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The perennial do-they-or-don't-they question that plagues all Supreme Court nominees: Where do they stand on Roe v. Wade? Pro-life groups are crusading against Kagan, whom they perceive to be pro-choice. Their evidence? A memo she wrote under the Clinton Administration that recommended Clinton support a ban on late-term abortions as long as it included an exception to protect women at risk of injury. The White House argues that, again, Kagan was merely providing advice to the President. "The picture that emerges of Kagan is not that of a staffer who presented the President objective information and disinterested analysis but, rather, a staffer who sometimes presented selective and tendentious information and who employed a variety of legal and political arguments to achieve her overriding goal of defeating the legislation," the National Right to Life Committee wrote in a letter to all Senators encouraging them to oppose Kagan.
4. Gay Rights
One of the sure-to-be-big GOP criticisms will be on Kagan's brief barring of military recruiters from her school's offices when she was dean of Harvard Law School. Trying to adhere to Harvard's policy of not allowing recruiters from companies or organizations that discriminate, Kagan was conflicted about how to approach "Don't ask, don't tell," a policy she personally reviled. She briefly restricted recruiters' access to the school's resources office, though she helped them find a back door through veterans' groups. When the federal government threatened to revoke millions of dollars in aid to Harvard, Kagan bowed and allowed the recruiters back in. Republicans have been trying to portray her has anti-military because of her actions, a characterization Democrats have pushed hard against. "Like me, Kagan has never made it a secret that she opposes 'Don't ask, don't tell' so, by the way, do [Defense] Secretary [Robert] Gates and [Chairman of the Joint Chiefs of Staff] Admiral [Mike] Mullen," wrote Senator John Kerry in an op-ed defending Kagan. "But Elena Kagan's actions as dean don't speak to her political beliefs, they simply reflect current law."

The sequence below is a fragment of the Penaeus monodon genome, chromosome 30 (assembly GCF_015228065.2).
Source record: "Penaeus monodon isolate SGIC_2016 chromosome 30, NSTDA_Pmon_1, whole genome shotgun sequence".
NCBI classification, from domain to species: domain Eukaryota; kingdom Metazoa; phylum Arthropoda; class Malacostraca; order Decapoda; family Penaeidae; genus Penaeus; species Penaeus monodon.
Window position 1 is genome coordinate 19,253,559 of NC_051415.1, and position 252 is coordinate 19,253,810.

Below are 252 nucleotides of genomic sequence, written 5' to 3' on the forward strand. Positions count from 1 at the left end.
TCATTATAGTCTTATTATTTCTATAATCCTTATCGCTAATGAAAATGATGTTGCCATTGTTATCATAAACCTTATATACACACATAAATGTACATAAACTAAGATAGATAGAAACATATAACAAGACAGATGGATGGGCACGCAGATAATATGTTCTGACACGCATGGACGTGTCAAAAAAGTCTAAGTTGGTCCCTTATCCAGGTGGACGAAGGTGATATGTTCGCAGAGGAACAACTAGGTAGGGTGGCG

Conversely, on gay marriage Kagan has been more conservative, a concern for liberal groups. During her Solicitor General confirmation hearings she said, "There is no federal constitutional right to same-sex marriage." And when asked about the Defense of Marriage Act, under which states don't have to recognize same-sex marriages performed in other states, Kagan said she would defend the act.
5. Executive Power
Gay rights isn't the only thing worrying liberals about Kagan. After leaving the Clinton Administration, Kagan wrote a paper for Harvard Law Review in 2001 titled "Presidential Administration" in which she argues about the importance of strong Executive Branch control over agencies and regulatory bodies in order for a President to achieve his or her platform, in Clinton's case a progressive one. This argument has been extended, though not by Kagan personally, to apply to foreign policy, particularly Executive powers in detentions, surveillance and interrogation.
But Kagan did, in her confirmation hearings to be Solicitor General, say she believes federal spying laws are constitutional and suggested that only in the rarest of circumstances could a President circumvent Congress to conduct warrantless wiretapping. In those hearings, she was asked by Senator Lindsey Graham if she agreed with Attorney General Eric Holder that any member of an enemy force could be detained without trial, specifically the terrorist detainees being held at Bagram Air Force Base in Afghanistan. "I think that makes sense," Kagan replied, "and I think you're correct that that is the law."
Of course, there are many other issues that are likely to come up, but like with many of the top five, Kagan's response will likely be that she was not espousing her own views but simply doing the job she was hired to do. In a polarized political climate less than five months before an election, it's a case most Republicans aren't likely to buy. The question is whether she's extreme enough for them to filibuster her. "I'm not talking about a filibuster right now," Senator Jeff Sessions, the Judiciary Committee's top Republican, told reporters last week. Which means Kagan's confirmation is more than likely. On the other hand, debating these wedge issues in a high-profile forum may invigorate partisan resistance on each side.